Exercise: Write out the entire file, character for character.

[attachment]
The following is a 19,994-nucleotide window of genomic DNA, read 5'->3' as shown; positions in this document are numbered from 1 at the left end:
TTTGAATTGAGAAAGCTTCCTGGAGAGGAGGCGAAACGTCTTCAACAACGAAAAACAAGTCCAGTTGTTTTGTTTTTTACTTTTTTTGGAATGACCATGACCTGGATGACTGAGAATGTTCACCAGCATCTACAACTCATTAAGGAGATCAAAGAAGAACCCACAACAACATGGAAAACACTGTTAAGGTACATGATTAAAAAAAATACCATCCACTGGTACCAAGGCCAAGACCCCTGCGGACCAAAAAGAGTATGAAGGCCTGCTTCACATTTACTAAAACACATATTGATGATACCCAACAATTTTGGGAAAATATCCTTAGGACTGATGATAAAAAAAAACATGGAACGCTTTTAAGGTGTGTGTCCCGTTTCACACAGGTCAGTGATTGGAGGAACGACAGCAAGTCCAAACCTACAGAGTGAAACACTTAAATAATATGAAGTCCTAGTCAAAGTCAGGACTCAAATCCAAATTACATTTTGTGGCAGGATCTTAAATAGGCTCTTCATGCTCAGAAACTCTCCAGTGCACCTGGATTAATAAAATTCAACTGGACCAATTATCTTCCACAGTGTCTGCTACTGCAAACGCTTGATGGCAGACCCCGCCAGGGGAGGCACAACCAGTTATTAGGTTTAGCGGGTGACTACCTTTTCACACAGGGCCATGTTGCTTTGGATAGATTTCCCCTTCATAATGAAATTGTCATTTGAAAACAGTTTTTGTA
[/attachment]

The following is a 19,994-nucleotide window of genomic DNA, read 5'->3' as shown; positions in this document are numbered from 1 at the left end:
TTTGAATTGAGAAAGCTTCCTGGAGAGGAGGCGAAACGTCTTCAACAACGAAAAACAAGTCCAGTTGTTTTGTTTTTTACTTTTTTTGGAATGACCATGACCTGGATGACTGAGAATGTTCACCAGCATCTACAACTCATTAAGGAGATCAAAGAAGAACCCACAACAACATGGAAAACACTGTTAAGGTACATGATTAAAAAAAATACCATCCACTGGTACCAAGGCCAAGACCCCTGCGGACCAAAAAGAGTATGAAGGCCTGCTTCACATTTACTAAAACACATATTGATGATACCCAACAATTTTGGGAAAATATCCTTAGGACTGATGATAAAAAAAAACATGGAACGCTTTTAAGGTGTGTGTCCCGTTTCACACAGGTCAGTGATTGGAGGAACGACAGCAAGTCCAAACCTACAGAGTGAAACACTTAAATAATATGAAGTCCTAGTCAAAGTCAGGACTCAAATCCAAATTACATTTTGTGGCAGGATCTTAAATAGGCTCTTCATGCTCAGAAACTCTCCAGTGCACCTGGATTAATAAAATTCAACTGGACCAATTATCTTCCACAGTGTCTGCTACTGCAAACGCTTGATGGCAGACCCCGCCAGGGGAGGCACAACCAGTTATTAGGTTTAGCGGGTGACTACCTTTTCACACAGGGCCATGTTGCTTTGGATAGATTTCCCCTTCATAATGAAATTGTCATTTGAAAACAGTTTTTGTA